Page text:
By Gregory A. Luce, Agronomist

There have been many questions concerning winter wheat and cover crops that have been subjected to the adverse effects of flooding. 

With the unprecedented rainfall in the last two months across Missouri (see chart below from Pat Guinan), many winter wheat and cover crop fields have been flooded or saturated for varying periods in portions of the state. The impact that flooding, waterlogging and potential ice sheeting may have on the winter crops could be significant. As with most weather-related events, the level of impact will need to be judged on a field-by-field basis, yet there are some important factors to keep in mind.

Crop injury from waterlogging and ice sheeting is primarily caused by the lack of oxygen. A main concern of the flooding is the impact on the growing point of wheat, which is belowground until after tillering. The growing point is subject to water saturation or ice cover and the amount of oxygen available to plant tissues below the surface of the soil decreases as plants and microorganisms use up what is available. The depletion of oxygen in saturated soil is dependent on a number of factors, but temperature is a very important factor.

At higher temperatures the rate of oxygen depletion is greater. For instance, during summer conditions the oxygen level in flooded/saturated soil reaches the point that is harmful to plant growth after 48-96 hours. Waterlogging also leads to accumulations of carbon dioxide, which can actually be harmful to plants in high concentrations. 

Research and observations suggest that most crop plants submerged for more than 5-7 days, when temperatures are greater than 65 F, will die and that yield can be impacted by flooding after as few as 48 hours. Under cooler temperatures, the negative effects of flooding take longer to impact plant tissues, so we can reasonably expect winter wheat to tolerate flooding for a longer time than described above for midsummer conditions.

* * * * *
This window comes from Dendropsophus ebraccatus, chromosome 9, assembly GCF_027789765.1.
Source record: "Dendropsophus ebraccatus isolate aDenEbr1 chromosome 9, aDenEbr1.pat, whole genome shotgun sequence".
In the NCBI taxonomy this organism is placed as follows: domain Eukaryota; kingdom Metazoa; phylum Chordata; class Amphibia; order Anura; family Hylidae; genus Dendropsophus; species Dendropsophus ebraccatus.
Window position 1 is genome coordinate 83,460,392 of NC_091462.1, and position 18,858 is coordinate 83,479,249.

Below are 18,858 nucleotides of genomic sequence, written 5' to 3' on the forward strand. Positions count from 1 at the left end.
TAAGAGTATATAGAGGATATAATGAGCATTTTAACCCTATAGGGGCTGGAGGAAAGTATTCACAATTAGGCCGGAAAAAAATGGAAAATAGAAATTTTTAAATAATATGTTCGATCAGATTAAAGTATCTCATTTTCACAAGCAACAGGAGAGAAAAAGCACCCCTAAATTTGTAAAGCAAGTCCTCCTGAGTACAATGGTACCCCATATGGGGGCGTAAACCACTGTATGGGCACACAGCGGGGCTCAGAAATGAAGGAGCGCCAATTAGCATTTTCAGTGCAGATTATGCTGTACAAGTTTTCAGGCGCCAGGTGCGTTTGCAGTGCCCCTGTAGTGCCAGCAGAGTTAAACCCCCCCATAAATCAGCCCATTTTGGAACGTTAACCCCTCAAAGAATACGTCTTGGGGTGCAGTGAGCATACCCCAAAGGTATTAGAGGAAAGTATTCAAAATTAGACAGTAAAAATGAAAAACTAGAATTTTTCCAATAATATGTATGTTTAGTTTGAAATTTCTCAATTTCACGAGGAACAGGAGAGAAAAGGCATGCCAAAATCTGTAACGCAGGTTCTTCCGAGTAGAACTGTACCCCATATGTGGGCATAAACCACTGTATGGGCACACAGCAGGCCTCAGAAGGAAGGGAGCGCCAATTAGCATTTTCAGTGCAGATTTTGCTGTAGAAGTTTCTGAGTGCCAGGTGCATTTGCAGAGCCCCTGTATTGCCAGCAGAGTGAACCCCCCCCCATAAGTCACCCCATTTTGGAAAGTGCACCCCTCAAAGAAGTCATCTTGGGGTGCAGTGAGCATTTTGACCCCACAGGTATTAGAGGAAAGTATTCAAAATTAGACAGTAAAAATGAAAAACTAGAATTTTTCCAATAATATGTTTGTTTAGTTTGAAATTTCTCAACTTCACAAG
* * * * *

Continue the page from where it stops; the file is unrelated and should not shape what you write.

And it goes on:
Dormancy of wheat, or cover crops like cereal rye, greatly reduces the requirement for oxygen but does not eliminate it. With the warm December, the winter crops were not dormant when the wet weather began. Considering the extreme conditions, it seems reasonable that some stand loss is expected in the areas where water saturation or ice sheeting remains for long periods.  

However, before writing off a winter wheat crop that has been flooded, or ice covered, experience has taught me that wheat is very resilient. I would suggest that growers confirm wheat viability by bringing a sample inside a warm building and observing it for regrowth after a couple of days. This could be done later in the winter, prior to green-up. 

If after exhibiting new leaf growth, the plants also sprout new white roots, a grower can be relatively assured that the sampled area holds some live plants. If the plant is in good condition, the crown will appear white and healthy, and new roots will develop. At green-up, field scale decisions will need to be made. The critical threshold for a wheat grain field is an average of 12-15 live plants per square foot. Below that level replant is needed. 

Wheat requires a chilling period called vernalization in order for wheat to move from tillering into the reproductive stages. After tillers have formed, and vernalization occurs through the winter period, wheat plants enter the “greening up” phase and begin erect growth, Feekes 4, and is closely followed by Feekes 5.

During green-up — Feekes growth stage 4-5 —it’s an optimal time to make spring topdress nitrogen (N) applications and to apply post-emergence herbicides for weed control. Feekes growth stage 4-5 is also an important time to scout for soilborne virus diseases and early season foliar diseases such as powdery mildew and leaf blotch.

Questions have also been raised about N losses from the soil. Excessive water can cause denitrification and leaching of nitrate N beyond the rooting zone of the developing plant, particularly in lighter-textured soils. Soil temperatures below 50 F slow the nitrification and denitrification processes, so loss of N at this point may not be significant. Also, most N tends to be applied to wheat in the spring anyway. To maximize yield response in winter wheat, the majority of N fertilizer should be applied before jointing takes place. 

Right now it’s good to understand the processes involved from flooding and ice-covered conditions on the wheat crop. Be prepared to address the potential stand issues at green-up and determine if it is justified to keep a